The American Indian and Indigenous Studies Program (AIISP) provides a unique combination of American Indian and Indigenous Studies (AIIS) courses, student leadership opportunities and an undergraduate residential experience at Akwe:kon, the first Native student residence hall in North America.
AIISP Statement of Solidarity with Grief and Anger expressed by Indigenous Communities regarding Discovery of the Graves of 215 Indigenous Children at Kamloops Indian Residential School
The students, faculty, staff, and alumni of the American Indian and Indigenous Studies Program at Cornell University join with the Tk'emlúps te Secwépemc People and Indigenous peoples across Turtle Island to honor and mourn the 215 lost Indigenous children whose bodies were found in a series of unmarked and undocumented graves at the Kamloops Indian Residential School in British Columbia. We offer our deepest condolences to the Tk'emlúps te Secwépemc First Nation, whose families have been most directly affected by this heartbreaking discovery. We also recognize that this is but one instance of a much larger pattern: massive numbers of undocumented deaths likely occurred at many, or even all, of the nearly 500 residential schools for Indigenous children funded and operated by the U.S. and Canadian governments between the mid 1800s to as late as 1996.
Almost every Indigenous person in North America can trace the devastating legacies of government-run boarding schools in their families. This includes our own Indigenous students, faculty, staff, and alumni. These English-only schools were established in an attempt to assimilate Indigenous children, in many instances forcibly taking children from their families to isolate them from their communities, languages, and traditions. Psychological, physical, and sexual abuse was rampant. Indigenous peoples across the continent today continue to deal with the tremendous legacy of trauma and grief caused by these colonial institutions.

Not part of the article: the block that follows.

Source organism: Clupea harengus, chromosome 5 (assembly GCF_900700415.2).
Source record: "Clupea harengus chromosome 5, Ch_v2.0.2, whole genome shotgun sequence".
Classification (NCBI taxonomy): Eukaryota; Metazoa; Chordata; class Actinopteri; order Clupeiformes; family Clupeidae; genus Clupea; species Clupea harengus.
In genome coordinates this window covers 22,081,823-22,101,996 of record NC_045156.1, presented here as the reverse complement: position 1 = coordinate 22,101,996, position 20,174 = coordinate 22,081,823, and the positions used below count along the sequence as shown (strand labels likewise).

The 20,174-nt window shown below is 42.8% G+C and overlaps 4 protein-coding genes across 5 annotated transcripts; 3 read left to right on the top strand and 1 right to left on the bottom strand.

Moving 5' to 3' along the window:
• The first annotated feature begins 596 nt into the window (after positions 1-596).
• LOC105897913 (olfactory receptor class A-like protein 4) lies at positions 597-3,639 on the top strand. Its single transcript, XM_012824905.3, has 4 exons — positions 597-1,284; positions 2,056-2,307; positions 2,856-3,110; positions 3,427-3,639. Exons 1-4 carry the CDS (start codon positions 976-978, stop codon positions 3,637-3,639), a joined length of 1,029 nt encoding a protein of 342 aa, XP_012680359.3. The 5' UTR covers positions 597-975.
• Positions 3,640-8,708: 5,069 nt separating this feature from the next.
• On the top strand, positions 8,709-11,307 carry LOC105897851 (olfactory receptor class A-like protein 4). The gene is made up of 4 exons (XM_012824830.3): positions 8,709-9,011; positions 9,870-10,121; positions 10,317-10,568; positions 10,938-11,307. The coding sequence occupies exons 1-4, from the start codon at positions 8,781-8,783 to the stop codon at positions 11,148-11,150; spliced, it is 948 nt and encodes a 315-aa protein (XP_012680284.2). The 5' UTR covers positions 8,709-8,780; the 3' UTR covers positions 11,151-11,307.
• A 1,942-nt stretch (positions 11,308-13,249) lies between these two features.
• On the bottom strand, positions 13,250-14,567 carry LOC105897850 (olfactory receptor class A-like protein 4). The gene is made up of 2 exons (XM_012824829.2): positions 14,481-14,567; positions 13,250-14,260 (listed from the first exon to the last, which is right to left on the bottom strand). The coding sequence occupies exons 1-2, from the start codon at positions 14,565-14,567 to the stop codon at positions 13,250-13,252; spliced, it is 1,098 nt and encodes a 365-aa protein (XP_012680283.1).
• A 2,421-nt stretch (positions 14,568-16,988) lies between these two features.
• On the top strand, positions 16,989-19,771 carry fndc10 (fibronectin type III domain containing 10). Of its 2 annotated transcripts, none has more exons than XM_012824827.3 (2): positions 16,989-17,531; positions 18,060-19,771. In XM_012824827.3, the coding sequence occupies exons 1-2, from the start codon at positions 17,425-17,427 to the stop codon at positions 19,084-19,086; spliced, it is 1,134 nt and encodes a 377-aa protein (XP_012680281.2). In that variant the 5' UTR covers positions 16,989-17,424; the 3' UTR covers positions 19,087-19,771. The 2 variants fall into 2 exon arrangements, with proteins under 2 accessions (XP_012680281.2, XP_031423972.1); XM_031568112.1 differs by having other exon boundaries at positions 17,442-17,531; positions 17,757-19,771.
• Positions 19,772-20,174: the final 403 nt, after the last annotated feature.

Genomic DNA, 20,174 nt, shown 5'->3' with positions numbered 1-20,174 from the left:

The disclosure about these lost children found buried at Kamloops has incited new feelings of outrage and grief throughout Indigenous communities and homes. We acknowledge the anger of Indigenous peoples at the pervasive colonialist system that inflicted so much damage on individuals, families, and communities. We particularly recognize the viciousness of targeting Indigenous youth and then burying them, neglected, undocumented, and without notifying their families, when they fell victim to this deliberate and cruel system. As our Indigenous students are graduating, returning home, or preparing for another year at Cornell University, we remain grateful that their families have entrusted us with their loved ones and we continue to work towards justice and accountability.
Cornell University is located on the traditional homelands of the Gayogo̱hó꞉nǫ' (the Cayuga Nation). The Gayogo̱hó꞉nǫ' are members of the Haudenosaunee Confederacy, an alliance of six sovereign nations with a historic and contemporary presence on this land. The confederacy precedes the establishment of Cornell University, New York state and the United States of America. We acknowledge the painful history of Gayogo̱hó꞉nǫ' dispossession, and honor the ongoing connection of Gayogo̱hó꞉nǫ' people, past and present, to these lands and waters.
This land acknowledgment has been reviewed and approved by the traditional Gayogo̱hó꞉nǫ' leadership.
Cornell University & Indigenous Dispossession Project
AIISP launched the Cornell University and Indigenous Dispossession Project in June 2020 to research Cornell’s ties to violence and displacement through its landholdings in New York state, the Morrill Land-Grant College Act of 1862, and other takings of Indigenous homelands. This project was prompted by a March 2020 article in High Country News that exposed the ties between Indigenous dispossession and the United States Land-Grant system, and Cornell’s prominent role in that process. AIISP has produced a blog that contains informative articles, videos and audio podcasts produced by faculty, students, alumni and members of the Indigenous communities affected by Cornell’s actions. AIISP plans diplomatic outreach to more than 200 Indigenous nations affected by Cornell’s actions to discuss this history and possible remedies desired by the impacted communities.
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